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An enthusiasm gap?

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* Tom Jensen at Public Policy Polling takes a look at the Illinois results

I think [Tuesday] night’s Illinois primary results indicate some difficulties ahead in the state for Democrats that have nothing to do with who the winners and losers were.

Based on the current numbers 885,268 voters were cast in the Democratic primary for Senate compared to 736,137 on the Republican side. Those numbers are awfully close to each other for a state that’s overwhelmingly Democratic.

For sake of comparison the last time there were competitive Senate primaries on both sides in Illinois, in 2004 when Barack Obama was nominated, there were nearly twice as many votes cast in the Democratic primary as the Republican one. 1,242,996 voted in the Democratic race to 661,804 for the Republicans.

Last night’s turnout is yet another data point on the enthusiasm gap, showing that Republicans are much more excited about this year’s elections than Democrats, even in a deep blue state. We’ll have more analysis on last night’s results later today.

* Jonathan Chait at TNR adds….

So, to crunch the numbers, GOP primary turnout is up 11% over 2004. Democratic turnout has dropped 29%. If the Democrats let health care reform die, they’ll be looking at a turnout cataclysm.

I don’t disagree at all that there was an “enthusiasm gap” during the primary. But you can’t compare 2004 to 2010 because 2004 was a presidential year and by then this state pretty much despised George W. Bush and rocketed to the polls. Rather, you should match up non-presidential years. Also, the numbers used in those above stories for 2010 are a bit old. Here are total votes for governor in Republican and Democratic primaries since 1998…

1998 Republicans 707,406
1998 Democrats 950,890

2002 Republicans 917,828
2002 Democrats 1,252,516

2006 Republicans 735,810
2006 Democrats 944,381

2010 Republicans 765,534
2010 Democrats 912,695

Here’s one way to look at the numbers. In 1998, the Republican vote was 74 percent of the Democratic vote. In 2002, the GOP vote was 73 percent of the Democratic vote. In 2006, the Republican vote was 78 percent of the Democratic vote. And in 2010, the Republlican vote was 84 percent of the Democratic vote.

The Republicans won the governor’s race in 1998, despite that big disparity. Also, if you use Chait’s formula and apply it to apples and apples, there was a 4 percent increase in GOP turnout this year compared to four years ago, along with a 3.4 percent decrease in Democratic primary vote.

So, yeah, there is a noticeable enthusiasm gap. The Democrats have all sorts of historical and structural problems to overcome this year. But that enthusiasm gap is just not as huge as some might have it. [Hat tip: Progress Illinios.]

* So, what about that Republican turnout? Adam Andrzejewski had this to say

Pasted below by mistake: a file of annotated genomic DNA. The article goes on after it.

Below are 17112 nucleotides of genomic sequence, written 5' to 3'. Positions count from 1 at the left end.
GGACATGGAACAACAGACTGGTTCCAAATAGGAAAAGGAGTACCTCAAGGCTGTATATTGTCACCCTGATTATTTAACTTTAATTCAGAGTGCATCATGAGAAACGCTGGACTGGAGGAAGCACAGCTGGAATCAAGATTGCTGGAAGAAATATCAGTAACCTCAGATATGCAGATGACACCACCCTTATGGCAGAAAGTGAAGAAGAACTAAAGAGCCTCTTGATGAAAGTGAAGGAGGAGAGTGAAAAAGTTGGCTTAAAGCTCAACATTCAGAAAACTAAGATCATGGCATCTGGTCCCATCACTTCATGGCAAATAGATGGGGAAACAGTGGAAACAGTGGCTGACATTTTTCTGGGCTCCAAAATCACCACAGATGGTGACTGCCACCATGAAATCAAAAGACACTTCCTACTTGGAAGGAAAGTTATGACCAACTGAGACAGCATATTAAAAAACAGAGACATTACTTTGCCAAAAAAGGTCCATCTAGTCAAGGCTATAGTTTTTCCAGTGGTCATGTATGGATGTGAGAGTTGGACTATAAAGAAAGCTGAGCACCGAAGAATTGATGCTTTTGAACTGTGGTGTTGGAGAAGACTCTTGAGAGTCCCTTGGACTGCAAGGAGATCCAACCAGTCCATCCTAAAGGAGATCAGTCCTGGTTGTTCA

“We always knew that the Illinois Republican primary voter was an establishment voter, so we knew it was going to be a difficult task,” he told POLITICO.

Andrzejewski claimed that he had a “very motivated” base that came out heavily for
him but that there just weren’t enough of his supporters to make the math work.

“In two weeks we went from 7 percent to 15 percent, and that’s evidence of a motivated base and a lot of national media attention,” he said. “I finished within 5 points of all these established political names, and we’re leaving the race with our heads held high.”

“The tea party voters did turn out,” he added, “and I take a lot of credit for bringing new people into this Republican primary.”

I don’t know if he expanded the electorate or not. But he sure did very well in a bunch of counties, winning Madison, Macoupin, St. Clair, Jersey and Calhoun, among others.

Thoughts on all this?

posted by Rich Miller
Friday, Feb 5, 10 @ 10:11 am


  1. I agree with Jensen and Chait: SLC is the least of IL dems problems, and stay or go he won’t be why they lose key offices this year.

    i am not happy with the political climate in illinois. i don’t see much getting done other than the sos of wasting time and burning up taxpayer money on nonsense. i hate it.

    Comment by Will County Woman Friday, Feb 5, 10 @ 10:22 am

  2. Anjrzejewski did so well in St. Clair, Madison, etc was due to two things…

    First, he came down here probably more than any other Republican candidate for governor. He was down here almost every other week, doing various lunches, meet and greets, etc. He attended a lot of different meetings and really did work the Republican base in the Metro-East.

    Second, he got a lot of attention from the St Louis media, specifically the conservative media such as 97.1FM Talk. St Louis has a fairly active Tea Party group that supported him. Since the Metro-East relies on St Louis media for information (and the BND…) Andrzejewski got a lot of earned media play with the republican voters down here.